Your collection strategy for outstanding assets should be aggressive. For example, offer discounts for immediate payment. Increase the percentage as the closing date approaches. Personally, call and email creditors to ask for payment rather than relying on a collections letter.

Consider selling assets that haven't been paid for a percentage of the invoice.

Larger businesses should consider issuing a press release.

If you have a business contract that has a fee for early cancellation, pay the fee if possible to prevent a lawsuit.

Notify unsecured suppliers and creditors after you close your doors and request your last bill. Keep in mind that when you tell your bank you are closing, it can deduct the loan balance directly from your business account.

Depending on your state, creditors who are unpaid can file a claim with a certain amount of time. Follow state rules about creditor notification letters for corporations and LLC. The letter should include information about the state statute of limitations and note the date when this period will expire. This information can be found in your state's Limited Liability Company Act or the Business Corporation Act. Statelocalgov.net may be a helpful resource

IRS Form 656, Offer in Compromise, can be filed to request a reduction in the amount you owe creditors. However, if you plan to file for bankruptcy, this avenue is not available. IRS Form 433-A allows you to request a debt installment plan.

Issue W-2s to employees and then report the withholdings to the IRS on Form W-3. Independent contractors should be offered 1099-MISC forms.

If you are a sole business owner, you'll receive any proceeds left over after creditors are paid. For LLCs or partnerships, each business owner receives an amount equal to the balance of their capital account. In corporations, excess cash is divided among shareholders based on the number of shares they own.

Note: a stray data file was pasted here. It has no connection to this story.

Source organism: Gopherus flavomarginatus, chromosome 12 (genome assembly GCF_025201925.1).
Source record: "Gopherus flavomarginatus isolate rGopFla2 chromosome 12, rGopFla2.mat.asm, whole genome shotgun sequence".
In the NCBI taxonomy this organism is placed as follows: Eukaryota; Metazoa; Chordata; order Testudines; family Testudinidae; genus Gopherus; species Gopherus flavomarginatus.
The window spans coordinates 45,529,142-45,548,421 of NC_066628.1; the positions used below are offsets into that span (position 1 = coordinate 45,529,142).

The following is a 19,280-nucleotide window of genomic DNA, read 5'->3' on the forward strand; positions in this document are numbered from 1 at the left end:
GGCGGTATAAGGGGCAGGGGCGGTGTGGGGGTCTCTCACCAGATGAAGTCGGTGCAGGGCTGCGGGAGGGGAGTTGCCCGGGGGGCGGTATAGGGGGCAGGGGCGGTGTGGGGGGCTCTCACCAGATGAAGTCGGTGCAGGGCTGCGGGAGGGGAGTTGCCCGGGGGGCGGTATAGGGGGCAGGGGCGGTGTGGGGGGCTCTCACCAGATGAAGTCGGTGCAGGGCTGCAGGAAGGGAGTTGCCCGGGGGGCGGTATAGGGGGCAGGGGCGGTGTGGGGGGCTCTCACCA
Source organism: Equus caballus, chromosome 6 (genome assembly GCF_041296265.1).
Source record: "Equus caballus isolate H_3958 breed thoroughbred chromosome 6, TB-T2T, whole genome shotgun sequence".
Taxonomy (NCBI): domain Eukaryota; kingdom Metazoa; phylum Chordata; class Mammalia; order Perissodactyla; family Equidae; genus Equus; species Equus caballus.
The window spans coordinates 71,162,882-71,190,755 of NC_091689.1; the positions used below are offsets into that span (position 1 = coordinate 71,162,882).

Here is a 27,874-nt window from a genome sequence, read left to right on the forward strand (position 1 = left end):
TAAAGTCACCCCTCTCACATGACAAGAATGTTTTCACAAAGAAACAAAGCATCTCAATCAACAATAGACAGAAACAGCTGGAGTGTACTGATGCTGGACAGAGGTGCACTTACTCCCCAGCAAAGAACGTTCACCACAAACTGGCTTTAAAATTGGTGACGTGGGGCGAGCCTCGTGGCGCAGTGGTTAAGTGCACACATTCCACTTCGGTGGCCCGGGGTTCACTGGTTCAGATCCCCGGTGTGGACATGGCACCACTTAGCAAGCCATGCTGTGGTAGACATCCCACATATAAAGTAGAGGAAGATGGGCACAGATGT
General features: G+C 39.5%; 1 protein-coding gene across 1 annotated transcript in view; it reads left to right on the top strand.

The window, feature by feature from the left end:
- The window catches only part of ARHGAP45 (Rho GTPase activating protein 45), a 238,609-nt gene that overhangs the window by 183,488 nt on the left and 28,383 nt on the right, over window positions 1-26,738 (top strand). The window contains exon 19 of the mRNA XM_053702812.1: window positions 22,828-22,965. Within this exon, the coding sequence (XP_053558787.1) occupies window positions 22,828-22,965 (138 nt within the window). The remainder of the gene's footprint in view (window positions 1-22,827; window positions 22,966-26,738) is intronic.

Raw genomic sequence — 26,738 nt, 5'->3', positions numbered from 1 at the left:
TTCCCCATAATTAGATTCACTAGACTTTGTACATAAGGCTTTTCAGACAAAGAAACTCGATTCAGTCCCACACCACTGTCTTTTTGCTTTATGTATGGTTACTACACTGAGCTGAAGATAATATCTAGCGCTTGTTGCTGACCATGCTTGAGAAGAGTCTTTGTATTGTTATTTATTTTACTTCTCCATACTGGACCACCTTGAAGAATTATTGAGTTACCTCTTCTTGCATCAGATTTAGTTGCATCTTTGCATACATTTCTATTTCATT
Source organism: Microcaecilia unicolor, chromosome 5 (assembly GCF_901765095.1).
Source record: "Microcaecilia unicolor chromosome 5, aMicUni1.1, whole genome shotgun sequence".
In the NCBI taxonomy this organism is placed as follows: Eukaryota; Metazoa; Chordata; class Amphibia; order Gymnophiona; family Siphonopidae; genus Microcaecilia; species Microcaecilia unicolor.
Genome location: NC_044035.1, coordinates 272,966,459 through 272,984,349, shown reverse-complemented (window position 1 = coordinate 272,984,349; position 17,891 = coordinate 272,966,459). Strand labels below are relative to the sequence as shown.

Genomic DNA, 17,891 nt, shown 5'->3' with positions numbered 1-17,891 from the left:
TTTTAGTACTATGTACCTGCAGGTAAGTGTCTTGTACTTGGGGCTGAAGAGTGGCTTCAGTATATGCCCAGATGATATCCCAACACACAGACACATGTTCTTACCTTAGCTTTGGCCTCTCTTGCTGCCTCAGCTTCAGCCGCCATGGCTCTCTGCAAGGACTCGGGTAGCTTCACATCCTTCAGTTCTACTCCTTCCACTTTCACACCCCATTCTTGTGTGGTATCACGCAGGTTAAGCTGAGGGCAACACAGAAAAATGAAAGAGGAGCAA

Closing the Business as Required by Business Articles

This information is not applicable for sole proprietorships. For general partnerships without written partnership agreements, let your partner know in writing that you'll be withdrawing from the business. If there is a written partnership agreement, as with an LLC, you'll need to follow rules of dissolution. These may be spelled out in the partnership agreement or articles of incorporation. If not, consult state laws. The common standard is to require either a majority or two-thirds vote to dissolve the business.

Archive operating documents with the secretary of your state. Closely following these rules can prevent later disagreements.

Filing with the State

Dissolution papers must be filed with the state for limited and general partnerships. This does not apply to sole proprietorships. This process varies among states, but is usually called a Certificate of Dissolution or Articles of Dissolution. In some states, you have to file these papers prior to letting creditors know that you're closing. In some states, you'll need to bring your taxes current before filing, a policy known as tax clearance.

If your state doesn't require paperwork to be filed, you may still want to do so as this places creditors on notice that you cannot incur additional debt. For example, if you want to end the partnership and your partner does not, filing papers prevents them from running up further debt in the name of your business.

Notify the IRS and State and Local Tax Agencies

Your business is still required to pay taxes for last year and the current year, which means you'll still need to report payroll and make deductions; file taxes; and submit capital gains and liquidation forms. It is especially important to the IRS that you pay all outstanding payroll taxes before closing. When preparing to close your business, consult the business closing checklist prepared by the IRS. This includes all required forms.

Filing for Bankruptcy

If you choose to file for bankruptcy, you'll need to do so before taking the steps listed above to close your business. You should consult an attorney who specializes in bankruptcy and business closings to determine whether bankruptcy is the right choice for you and guide you through the process. An attorney can also help you cope with ramifications related to creditors and alert you to potential liabilities. An accountant or tax attorney is also a valuable resource. He or she can help you understand the tax consequences of the decisions you make when closing your business.